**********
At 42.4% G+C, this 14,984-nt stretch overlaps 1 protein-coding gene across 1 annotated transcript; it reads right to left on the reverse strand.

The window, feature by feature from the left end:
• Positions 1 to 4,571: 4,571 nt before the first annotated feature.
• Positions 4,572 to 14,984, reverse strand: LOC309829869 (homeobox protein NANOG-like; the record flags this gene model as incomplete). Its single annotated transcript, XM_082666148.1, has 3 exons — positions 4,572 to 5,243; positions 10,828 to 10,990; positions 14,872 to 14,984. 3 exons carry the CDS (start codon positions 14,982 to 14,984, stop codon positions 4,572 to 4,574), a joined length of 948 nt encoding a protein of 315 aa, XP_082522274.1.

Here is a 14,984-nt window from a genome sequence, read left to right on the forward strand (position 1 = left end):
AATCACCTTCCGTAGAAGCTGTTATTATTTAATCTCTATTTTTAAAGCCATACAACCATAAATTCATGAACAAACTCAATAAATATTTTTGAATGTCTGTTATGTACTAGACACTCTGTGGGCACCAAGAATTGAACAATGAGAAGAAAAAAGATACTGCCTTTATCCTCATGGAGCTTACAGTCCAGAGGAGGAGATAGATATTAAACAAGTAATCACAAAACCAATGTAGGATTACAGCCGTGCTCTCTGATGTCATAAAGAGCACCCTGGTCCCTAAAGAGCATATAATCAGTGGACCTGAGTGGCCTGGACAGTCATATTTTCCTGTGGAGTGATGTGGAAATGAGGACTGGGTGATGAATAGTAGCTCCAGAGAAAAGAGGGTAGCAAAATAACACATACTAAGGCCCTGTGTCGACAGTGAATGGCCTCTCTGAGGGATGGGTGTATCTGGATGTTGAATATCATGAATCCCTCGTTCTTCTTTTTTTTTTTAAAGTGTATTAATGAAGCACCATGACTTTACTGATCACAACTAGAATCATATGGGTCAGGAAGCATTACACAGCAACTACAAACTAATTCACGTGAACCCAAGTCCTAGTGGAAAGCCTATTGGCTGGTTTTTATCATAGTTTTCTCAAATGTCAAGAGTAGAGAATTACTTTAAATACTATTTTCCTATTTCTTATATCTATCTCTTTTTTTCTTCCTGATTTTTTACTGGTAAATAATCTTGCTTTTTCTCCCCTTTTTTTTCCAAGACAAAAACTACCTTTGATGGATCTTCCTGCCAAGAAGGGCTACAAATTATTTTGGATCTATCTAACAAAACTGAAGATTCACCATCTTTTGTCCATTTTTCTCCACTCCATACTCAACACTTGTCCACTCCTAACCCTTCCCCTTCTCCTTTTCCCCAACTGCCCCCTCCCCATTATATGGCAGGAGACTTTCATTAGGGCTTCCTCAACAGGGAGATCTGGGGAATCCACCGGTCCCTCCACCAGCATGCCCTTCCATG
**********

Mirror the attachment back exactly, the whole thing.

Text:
At 42.4% G+C, this 14,984-nt stretch overlaps 1 protein-coding gene across 1 annotated transcript; it reads right to left on the reverse strand.

The window, feature by feature from the left end:
• Positions 1 to 4,571: 4,571 nt before the first annotated feature.
• Positions 4,572 to 14,984, reverse strand: LOC309829869 (homeobox protein NANOG-like; the record flags this gene model as incomplete). Its single annotated transcript, XM_082666148.1, has 3 exons — positions 4,572 to 5,243; positions 10,828 to 10,990; positions 14,872 to 14,984. 3 exons carry the CDS (start codon positions 14,982 to 14,984, stop codon positions 4,572 to 4,574), a joined length of 948 nt encoding a protein of 315 aa, XP_082522274.1.

Here is a 14,984-nt window from a genome sequence, read left to right on the forward strand (position 1 = left end):
AATCACCTTCCGTAGAAGCTGTTATTATTTAATCTCTATTTTTAAAGCCATACAACCATAAATTCATGAACAAACTCAATAAATATTTTTGAATGTCTGTTATGTACTAGACACTCTGTGGGCACCAAGAATTGAACAATGAGAAGAAAAAAGATACTGCCTTTATCCTCATGGAGCTTACAGTCCAGAGGAGGAGATAGATATTAAACAAGTAATCACAAAACCAATGTAGGATTACAGCCGTGCTCTCTGATGTCATAAAGAGCACCCTGGTCCCTAAAGAGCATATAATCAGTGGACCTGAGTGGCCTGGACAGTCATATTTTCCTGTGGAGTGATGTGGAAATGAGGACTGGGTGATGAATAGTAGCTCCAGAGAAAAGAGGGTAGCAAAATAACACATACTAAGGCCCTGTGTCGACAGTGAATGGCCTCTCTGAGGGATGGGTGTATCTGGATGTTGAATATCATGAATCCCTCGTTCTTCTTTTTTTTTTTAAAGTGTATTAATGAAGCACCATGACTTTACTGATCACAACTAGAATCATATGGGTCAGGAAGCATTACACAGCAACTACAAACTAATTCACGTGAACCCAAGTCCTAGTGGAAAGCCTATTGGCTGGTTTTTATCATAGTTTTCTCAAATGTCAAGAGTAGAGAATTACTTTAAATACTATTTTCCTATTTCTTATATCTATCTCTTTTTTTCTTCCTGATTTTTTACTGGTAAATAATCTTGCTTTTTCTCCCCTTTTTTTTCCAAGACAAAAACTACCTTTGATGGATCTTCCTGCCAAGAAGGGCTACAAATTATTTTGGATCTATCTAACAAAACTGAAGATTCACCATCTTTTGTCCATTTTTCTCCACTCCATACTCAACACTTGTCCACTCCTAACCCTTCCCCTTCTCCTTTTCCCCAACTGCCCCCTCCCCATTATATGGCAGGAGACTTTCATTAGGGCTTCCTCAACAGGGAGATCTGGGGAATCCACCGGTCCCTCCACCAGCATGCCCTTCCATG